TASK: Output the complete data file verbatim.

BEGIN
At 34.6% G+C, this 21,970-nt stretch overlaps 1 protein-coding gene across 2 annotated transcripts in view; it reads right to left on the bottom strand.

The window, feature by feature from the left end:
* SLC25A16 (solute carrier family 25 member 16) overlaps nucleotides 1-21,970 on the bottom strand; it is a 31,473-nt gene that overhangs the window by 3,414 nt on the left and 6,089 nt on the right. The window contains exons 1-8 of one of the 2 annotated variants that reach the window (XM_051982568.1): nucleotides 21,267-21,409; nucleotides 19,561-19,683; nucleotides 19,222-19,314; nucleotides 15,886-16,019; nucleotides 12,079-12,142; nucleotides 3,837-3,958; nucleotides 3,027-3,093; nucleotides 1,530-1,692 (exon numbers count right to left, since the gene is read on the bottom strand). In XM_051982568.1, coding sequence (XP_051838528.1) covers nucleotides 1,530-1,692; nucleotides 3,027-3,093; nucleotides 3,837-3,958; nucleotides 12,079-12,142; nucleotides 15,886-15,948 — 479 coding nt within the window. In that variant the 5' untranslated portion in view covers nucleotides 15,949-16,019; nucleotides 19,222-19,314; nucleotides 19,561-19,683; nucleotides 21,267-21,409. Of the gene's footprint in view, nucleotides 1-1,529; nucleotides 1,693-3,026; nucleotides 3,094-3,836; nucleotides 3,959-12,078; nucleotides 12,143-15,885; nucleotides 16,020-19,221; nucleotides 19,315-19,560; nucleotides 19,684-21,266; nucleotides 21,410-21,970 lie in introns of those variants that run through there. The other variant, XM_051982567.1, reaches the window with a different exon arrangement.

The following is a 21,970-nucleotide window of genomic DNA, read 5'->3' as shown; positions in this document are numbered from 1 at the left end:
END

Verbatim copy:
At 34.6% G+C, this 21,970-nt stretch overlaps 1 protein-coding gene across 2 annotated transcripts in view; it reads right to left on the bottom strand.

The window, feature by feature from the left end:
* SLC25A16 (solute carrier family 25 member 16) overlaps nucleotides 1-21,970 on the bottom strand; it is a 31,473-nt gene that overhangs the window by 3,414 nt on the left and 6,089 nt on the right. The window contains exons 1-8 of one of the 2 annotated variants that reach the window (XM_051982568.1): nucleotides 21,267-21,409; nucleotides 19,561-19,683; nucleotides 19,222-19,314; nucleotides 15,886-16,019; nucleotides 12,079-12,142; nucleotides 3,837-3,958; nucleotides 3,027-3,093; nucleotides 1,530-1,692 (exon numbers count right to left, since the gene is read on the bottom strand). In XM_051982568.1, coding sequence (XP_051838528.1) covers nucleotides 1,530-1,692; nucleotides 3,027-3,093; nucleotides 3,837-3,958; nucleotides 12,079-12,142; nucleotides 15,886-15,948 — 479 coding nt within the window. In that variant the 5' untranslated portion in view covers nucleotides 15,949-16,019; nucleotides 19,222-19,314; nucleotides 19,561-19,683; nucleotides 21,267-21,409. Of the gene's footprint in view, nucleotides 1-1,529; nucleotides 1,693-3,026; nucleotides 3,094-3,836; nucleotides 3,959-12,078; nucleotides 12,143-15,885; nucleotides 16,020-19,221; nucleotides 19,315-19,560; nucleotides 19,684-21,266; nucleotides 21,410-21,970 lie in introns of those variants that run through there. The other variant, XM_051982567.1, reaches the window with a different exon arrangement.

The following is a 21,970-nucleotide window of genomic DNA, read 5'->3' as shown; positions in this document are numbered from 1 at the left end: